When you want to build a relationship with someone, be curious about them. Focus the conversation on them. Ask them questions. Shine a friendly spotlight their way. Then, share some of your related experiences and ideas without dominating the discussion – and watch the relationship blossom.
What Not To Do to Build a Relationship
There I was at the networking event, clutching my glass of iced tea, desperately looking for an escape. I was trapped in a conversation with a woman who just couldn’t stop talking – and it was all about her. Her work. Her interests. Her accomplishments.
My exasperation grew as she went on and on, despite my obvious nonverbal signals that I wanted to end our conversation. Finally, I interrupted her monologue with an excuse that I needed to refill my glass. Sighing with relief as I walked away, I made a mental note to dodge her if I ever came across her again.
Everything about our interaction conveyed that she couldn’t care less about me. She was at that event to tell anyone who would listen that she was the greatest. While that strategy may sometimes work in landing a client, this “hard sell” left me completely cold. Rather than convincing me that I want to build a relationship with her, I’ll avoid her any time we’re in the same room.
We’ve all had encounters like this. The other person dominates the discussion, continually steering the conversation back to them. Whether from nerves, a misguided understanding about how to network, or a severe case of narcissism, these lopsided conversations try the patience of even the most laidback folks. And, the terrible impression these encounters make can be really tough to bounce back from.
So, if talking almost exclusively about ourselves won’t help us build relationships, then what should we do?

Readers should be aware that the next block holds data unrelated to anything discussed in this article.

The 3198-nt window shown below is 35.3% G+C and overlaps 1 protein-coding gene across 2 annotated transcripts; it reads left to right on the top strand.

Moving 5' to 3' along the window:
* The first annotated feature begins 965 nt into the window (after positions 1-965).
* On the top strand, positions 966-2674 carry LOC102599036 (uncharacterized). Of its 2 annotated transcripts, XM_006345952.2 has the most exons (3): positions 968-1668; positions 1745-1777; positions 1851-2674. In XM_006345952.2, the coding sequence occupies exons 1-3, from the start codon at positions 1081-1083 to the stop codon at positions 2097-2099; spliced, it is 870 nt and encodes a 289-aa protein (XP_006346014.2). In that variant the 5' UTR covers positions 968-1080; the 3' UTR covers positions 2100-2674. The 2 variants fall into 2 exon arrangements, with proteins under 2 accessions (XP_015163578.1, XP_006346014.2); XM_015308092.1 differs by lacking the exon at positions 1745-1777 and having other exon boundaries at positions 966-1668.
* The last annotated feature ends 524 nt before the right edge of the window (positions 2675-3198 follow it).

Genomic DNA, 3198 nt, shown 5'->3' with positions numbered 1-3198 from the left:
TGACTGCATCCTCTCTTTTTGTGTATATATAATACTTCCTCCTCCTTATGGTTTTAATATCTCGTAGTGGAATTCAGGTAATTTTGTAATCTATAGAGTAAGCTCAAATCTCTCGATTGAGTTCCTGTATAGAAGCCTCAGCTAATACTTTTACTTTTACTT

Be Open and Curious
In their book “Emotional Intelligence 2.0,” Travis Bradberry and Jean Greaves suggest that we aim to be both open and curious with others.
Being open means sharing details about ourselves – bits of our history, our likes and dislikes, our interests. For some of us, this can be challenging, especially in a business setting. We might be a private person and don’t necessarily see the relevance of our feelings and personal life to our professional relationships. Or maybe we’ve been taught that it’s impolite to talk about ourselves, especially if we might be perceived as “selling” ourselves.
Being open doesn’t mean we need to share our deepest secrets or entire life story with others, especially in a professional or “we’ve just met” context. Giving others glimpses into who we are and the experiences that have shaped us, though, allows people to get to know, like, and trust us. And that’s key to building lasting, meaningful relationships – even in a professional context.
Being willing to be open is one half of the relationship-building equation. The other half is being curious about those we meet.
When we have a genuine desire to learn more about other people, that curiosity makes them feel seen, heard, and respected. They, in turn, will see us as generous and likable.
For some of us, finding that sense of curiosity doesn’t come easily. We’re instinctively oriented toward our own needs. We might love being the center of attention or have a difficult time reading people’s signals that they’ve heard enough about us. Our personal style, professional status, or place of privilege might create conversational and relationship-building blind spots.
Finding the Balance
Striking a balance between being open and being curious isn’t easy. We are, at heart, fairly self-centered creatures. The “what’s in it for me” principle naturally skews us toward focusing on ourselves. Some of us – like the woman I encountered at the networking event – allow that instinct to run roughshod over our conversations. And, our relationships suffer for it. But when we share the spotlight in a generous, friendly way with the people in our orbit, relationship magic can happen.